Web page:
2. The es­ti­mated fil­trate through­put for a 7 mm cake dur­ing cake for­ma­tion and at the end of cake for­ma­tion for vac­uum fil­tra­tion was mea­sured. Since there are 10 zones, in the BHS fil­ter, sam­ples from the sec­ond or third zone would be taken to eval­u­ate

the mois­ture af­ter cake for­ma­tion (dry sur­face). It may be nec­es­sary to stop the unit for this eval­u­a­tion so it should only be done oc­ca­sion­ally. Cake thick­ness can be checked at this time. The other zones can be sam­pled to de­ter­mine the rate of de­wa­ter­ing af­ter cake for­ma­tion and wash ra­tio.

3. A wash ra­tio com­pa­ra­ble to the cen­trifuge op­er­a­tion should be used for the pre­vi­ous tests. In the next se­ries, the wash ra­tio could be var­ied to eval­u­ate re­moval of sol­ubles as well as the ef­fect on cake stick­i­ness.

4. While main­tain­ing the same cloth in­dex­ing-time, the feed rate can be in­creased and de­creased to vary the cake thick­ness.

5. Through­out these tests the vis­ual qual­ity of the cake, es­pe­cially at the dis­charge should be eval­u­ated.

6. The test unit has an op­tional com­pres­sion zone that could be em­ployed. It is also pos­si­ble to eval­u­ate gas blow­ing with and with­out com­pres­sion. The re­sults of the test­ing il­lus­trated that the BHS con­tin­u­ous-in­dex­ing vac­uum belt fil­ter would be able to pro­duce a cake with bet­ter wash­ing and dry­ing com­pared with the ex­ist­ing cen­trifuge op­er­a­tion. The full-scale GMP unit is shown in Fig­ure 7.


Holmes and Wat­son pro­vide a unique view of prob­lem solv­ing. The world of a process en­gi­neer is a dis­tract­ing place and Holmes and Wat­son know that with­out the oc­ca­sional si­lence, as in The Hound of the Baskervilles, there can be lit­tle hope for suc­cess. En­gi­neers can ben­e­fit from con­duct­ing lab test­ing at the tech­nol­ogy sup­plier’s site to have time to think about the process is­sues, at hand. Fi­nally, Holmes and Wat­son ex­cel at “de­duc­tion from facts and de­duc­tion dif­fi­cul­ties.” All that mat­ters are what the premises are (process def­i­ni­tion, re­quire­ments and test­ing ob­jec­tives) and how the test­ing “un­winds the cru­cial from the in­ci­den­tal” (what is the crit­i­cal process pa­ram­e­ter) and fi­nally end­ing up in the log­i­cal con­clu­sion (op­ti­mum process fil­tra­tion so­lu­tion).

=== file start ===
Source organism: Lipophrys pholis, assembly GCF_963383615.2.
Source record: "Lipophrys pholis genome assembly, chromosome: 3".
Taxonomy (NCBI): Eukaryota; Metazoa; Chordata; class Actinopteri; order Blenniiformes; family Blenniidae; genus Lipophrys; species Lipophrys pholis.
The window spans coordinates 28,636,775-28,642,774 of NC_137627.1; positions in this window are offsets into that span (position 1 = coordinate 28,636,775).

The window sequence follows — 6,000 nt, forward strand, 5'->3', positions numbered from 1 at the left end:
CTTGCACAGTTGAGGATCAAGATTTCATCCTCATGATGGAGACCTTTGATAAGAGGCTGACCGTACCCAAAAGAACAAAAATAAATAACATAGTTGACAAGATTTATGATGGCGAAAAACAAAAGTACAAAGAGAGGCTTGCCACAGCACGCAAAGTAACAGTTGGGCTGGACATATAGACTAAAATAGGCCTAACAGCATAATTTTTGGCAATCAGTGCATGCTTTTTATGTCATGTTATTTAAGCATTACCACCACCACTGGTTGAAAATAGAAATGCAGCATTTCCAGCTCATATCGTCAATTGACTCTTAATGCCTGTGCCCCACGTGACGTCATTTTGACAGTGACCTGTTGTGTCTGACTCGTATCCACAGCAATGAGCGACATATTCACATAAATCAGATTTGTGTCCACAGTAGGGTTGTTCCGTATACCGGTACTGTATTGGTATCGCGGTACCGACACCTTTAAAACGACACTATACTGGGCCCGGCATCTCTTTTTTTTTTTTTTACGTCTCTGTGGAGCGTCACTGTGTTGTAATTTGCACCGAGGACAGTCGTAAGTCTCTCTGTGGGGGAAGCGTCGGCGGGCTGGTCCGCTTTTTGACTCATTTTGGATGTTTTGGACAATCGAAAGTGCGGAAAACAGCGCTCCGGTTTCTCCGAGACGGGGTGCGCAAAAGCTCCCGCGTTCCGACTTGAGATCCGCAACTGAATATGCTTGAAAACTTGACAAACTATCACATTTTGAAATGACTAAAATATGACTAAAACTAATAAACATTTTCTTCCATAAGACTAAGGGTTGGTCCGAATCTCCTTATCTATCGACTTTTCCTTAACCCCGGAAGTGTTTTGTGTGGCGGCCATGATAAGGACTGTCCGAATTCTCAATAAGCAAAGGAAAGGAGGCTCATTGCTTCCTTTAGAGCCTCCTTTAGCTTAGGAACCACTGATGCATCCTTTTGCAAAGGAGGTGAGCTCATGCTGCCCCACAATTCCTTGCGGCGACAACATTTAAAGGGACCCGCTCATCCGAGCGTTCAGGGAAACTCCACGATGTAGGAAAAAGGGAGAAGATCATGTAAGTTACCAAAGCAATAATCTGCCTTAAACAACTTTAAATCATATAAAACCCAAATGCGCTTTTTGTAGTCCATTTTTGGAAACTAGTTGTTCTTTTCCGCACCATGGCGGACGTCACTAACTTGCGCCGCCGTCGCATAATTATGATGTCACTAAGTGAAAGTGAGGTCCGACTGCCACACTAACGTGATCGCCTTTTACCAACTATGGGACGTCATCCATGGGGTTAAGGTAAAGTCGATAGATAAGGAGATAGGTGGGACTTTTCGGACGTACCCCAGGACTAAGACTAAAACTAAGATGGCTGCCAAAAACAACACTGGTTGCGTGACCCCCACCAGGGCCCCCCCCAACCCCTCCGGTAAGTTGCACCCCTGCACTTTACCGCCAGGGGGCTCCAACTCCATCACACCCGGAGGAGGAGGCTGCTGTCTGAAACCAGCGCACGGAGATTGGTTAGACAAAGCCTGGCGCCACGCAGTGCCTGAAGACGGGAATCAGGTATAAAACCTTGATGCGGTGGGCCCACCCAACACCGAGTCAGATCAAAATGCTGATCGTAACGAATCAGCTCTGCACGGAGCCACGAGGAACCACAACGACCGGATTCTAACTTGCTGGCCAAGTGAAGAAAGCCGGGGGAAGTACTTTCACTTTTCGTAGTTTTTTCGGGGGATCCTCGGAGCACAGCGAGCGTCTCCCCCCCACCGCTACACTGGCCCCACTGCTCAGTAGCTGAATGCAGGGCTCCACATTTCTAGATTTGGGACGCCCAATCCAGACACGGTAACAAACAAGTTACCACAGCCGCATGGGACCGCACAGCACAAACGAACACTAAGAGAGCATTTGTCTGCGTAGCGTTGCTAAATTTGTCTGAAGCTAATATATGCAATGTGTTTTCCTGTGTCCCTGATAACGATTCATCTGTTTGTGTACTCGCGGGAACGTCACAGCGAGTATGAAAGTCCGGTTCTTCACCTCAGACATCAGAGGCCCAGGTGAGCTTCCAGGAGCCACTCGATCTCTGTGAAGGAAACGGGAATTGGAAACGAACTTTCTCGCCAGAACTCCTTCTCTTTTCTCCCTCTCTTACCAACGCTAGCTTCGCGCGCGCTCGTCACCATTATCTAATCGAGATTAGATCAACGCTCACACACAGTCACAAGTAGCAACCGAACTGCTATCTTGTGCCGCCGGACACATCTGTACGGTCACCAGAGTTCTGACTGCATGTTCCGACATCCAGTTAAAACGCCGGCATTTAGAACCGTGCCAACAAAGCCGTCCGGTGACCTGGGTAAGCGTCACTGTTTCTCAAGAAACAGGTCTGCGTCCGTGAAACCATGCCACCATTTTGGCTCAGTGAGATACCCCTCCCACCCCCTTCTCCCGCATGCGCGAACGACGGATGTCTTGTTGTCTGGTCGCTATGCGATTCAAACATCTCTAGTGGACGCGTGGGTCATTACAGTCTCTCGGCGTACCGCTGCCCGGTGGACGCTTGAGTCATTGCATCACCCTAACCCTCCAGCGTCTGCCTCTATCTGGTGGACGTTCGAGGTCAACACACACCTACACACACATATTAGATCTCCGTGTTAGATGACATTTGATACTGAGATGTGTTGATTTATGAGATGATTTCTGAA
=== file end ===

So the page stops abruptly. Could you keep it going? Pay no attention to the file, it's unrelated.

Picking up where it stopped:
In sum­mary, it is im­por­tant to view the en­tire project from many dif­fer­ent per­spec­tives. These in­clude know­ing the process, ob­serv­ing the test­ing, de­duc­ing the so­lu­tion only from what is ob­served (and noth­ing more) and learn­ing from your col­leagues and the tech­nol­ogy sup­plier’s suc­cesses and fail­ures. It is al­ways dif­fi­cult to ap­ply Holmes’ logic but as Holmes’ states “you know my meth­ods, now ap­ply them.” En­gi­neers must prac­tice these habits such that even un­der stress to solve a process prob­lem, these stres­sors will bring out the very best thought pat­terns that are needed.


1. All in­for­ma­tion about Holmes and Wat­son are taken from Maria Kon­nikova’s Mas­ter­mind-How to Think Like Sher­lock Holmes (Vik­ing Pen­guin (USA) Inc. 2013).

2. Davies, E. (1965): Se­lec­tion of Equip­ment of Solid/ Liq­uid Sepa­ra­tions.

Fig 3: Data Col­lec­tion Sheet for BHS Pocket Leaf Fil­ter

Fig 2: BHS Pocket Leaf Fil­ter

Fig 4: BHS Ro­tary Pres­sure Fil­ter, RPF 0.18 M2, Pi­lot Fil­ter

Fig 5: BHS Ro­tary Pres­sure Fil­ter, RPF

Fig 6: Pi­lot Vac­uum Belt Fil­ter in stain­less steel

Fig 7: Full-Scale BHS Vac­uum Belt Fil­ter